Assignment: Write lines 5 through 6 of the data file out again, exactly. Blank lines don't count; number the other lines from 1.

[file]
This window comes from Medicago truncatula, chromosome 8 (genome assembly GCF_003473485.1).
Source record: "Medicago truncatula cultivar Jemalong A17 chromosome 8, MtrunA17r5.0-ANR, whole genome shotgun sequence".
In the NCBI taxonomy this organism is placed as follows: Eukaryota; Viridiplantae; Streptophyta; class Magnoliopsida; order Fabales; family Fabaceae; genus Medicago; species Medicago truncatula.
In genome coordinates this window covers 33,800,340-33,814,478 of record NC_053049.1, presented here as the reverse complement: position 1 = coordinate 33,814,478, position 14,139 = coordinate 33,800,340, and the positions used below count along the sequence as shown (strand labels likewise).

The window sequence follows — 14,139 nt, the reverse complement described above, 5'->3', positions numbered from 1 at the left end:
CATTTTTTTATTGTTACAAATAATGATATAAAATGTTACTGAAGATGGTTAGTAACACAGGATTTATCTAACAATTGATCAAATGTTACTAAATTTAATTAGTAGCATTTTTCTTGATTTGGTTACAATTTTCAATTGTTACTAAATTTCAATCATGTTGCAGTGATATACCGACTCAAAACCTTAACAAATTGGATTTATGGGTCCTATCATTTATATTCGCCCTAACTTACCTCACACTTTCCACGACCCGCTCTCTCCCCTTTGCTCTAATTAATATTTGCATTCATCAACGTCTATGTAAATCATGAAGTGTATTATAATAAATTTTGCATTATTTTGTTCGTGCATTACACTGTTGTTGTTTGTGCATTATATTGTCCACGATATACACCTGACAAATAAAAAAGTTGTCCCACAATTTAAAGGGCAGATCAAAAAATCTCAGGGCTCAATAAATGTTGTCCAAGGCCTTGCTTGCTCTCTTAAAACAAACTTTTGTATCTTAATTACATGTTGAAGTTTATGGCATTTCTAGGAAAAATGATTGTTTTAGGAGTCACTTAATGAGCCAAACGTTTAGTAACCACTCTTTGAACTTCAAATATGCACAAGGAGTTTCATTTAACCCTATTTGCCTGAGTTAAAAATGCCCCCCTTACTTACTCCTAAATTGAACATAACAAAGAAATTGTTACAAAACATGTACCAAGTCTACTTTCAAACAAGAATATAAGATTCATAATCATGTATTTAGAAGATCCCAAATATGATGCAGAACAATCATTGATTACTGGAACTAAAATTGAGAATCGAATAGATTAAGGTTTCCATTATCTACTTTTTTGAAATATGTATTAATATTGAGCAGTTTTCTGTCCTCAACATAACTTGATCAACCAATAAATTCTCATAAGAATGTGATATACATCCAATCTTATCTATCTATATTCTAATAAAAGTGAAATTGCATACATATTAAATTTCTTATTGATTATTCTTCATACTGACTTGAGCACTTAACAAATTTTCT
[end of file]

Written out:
The window sequence follows — 14,139 nt, the reverse complement described above, 5'->3', positions numbered from 1 at the left end:
CATTTTTTTATTGTTACAAATAATGATATAAAATGTTACTGAAGATGGTTAGTAACACAGGATTTATCTAACAATTGATCAAATGTTACTAAATTTAATTAGTAGCATTTTTCTTGATTTGGTTACAATTTTCAATTGTTACTAAATTTCAATCATGTTGCAGTGATATACCGACTCAAAACCTTAACAAATTGGATTTATGGGTCCTATCATTTATATTCGCCCTAACTTACCTCACACTTTCCACGACCCGCTCTCTCCCCTTTGCTCTAATTAATATTTGCATTCATCAACGTCTATGTAAATCATGAAGTGTATTATAATAAATTTTGCATTATTTTGTTCGTGCATTACACTGTTGTTGTTTGTGCATTATATTGTCCACGATATACACCTGACAAATAAAAAAGTTGTCCCACAATTTAAAGGGCAGATCAAAAAATCTCAGGGCTCAATAAATGTTGTCCAAGGCCTTGCTTGCTCTCTTAAAACAAACTTTTGTATCTTAATTACATGTTGAAGTTTATGGCATTTCTAGGAAAAATGATTGTTTTAGGAGTCACTTAATGAGCCAAACGTTTAGTAACCACTCTTTGAACTTCAAATATGCACAAGGAGTTTCATTTAACCCTATTTGCCTGAGTTAAAAATGCCCCCCTTACTTACTCCTAAATTGAACATAACAAAGAAATTGTTACAAAACATGTACCAAGTCTACTTTCAAACAAGAATATAAGATTCATAATCATGTATTTAGAAGATCCCAAATATGATGCAGAACAATCATTGATTACTGGAACTAAAATTGAGAATCGAATAGATTAAGGTTTCCATTATCTACTTTTTTGAAATATGTATTAATATTGAGCAGTTTTCTGTCCTCAACATAACTTGATCAACCAATAAATTCTCATAAGAATGTGATATACATCCAATCTTATCTATCTATATTCTAATAAAAGTGAAATTGCATACATATTAAATTTCTTATTGATTATTCTTCATACTGACTTGAGCACTTAACAAATTTTCT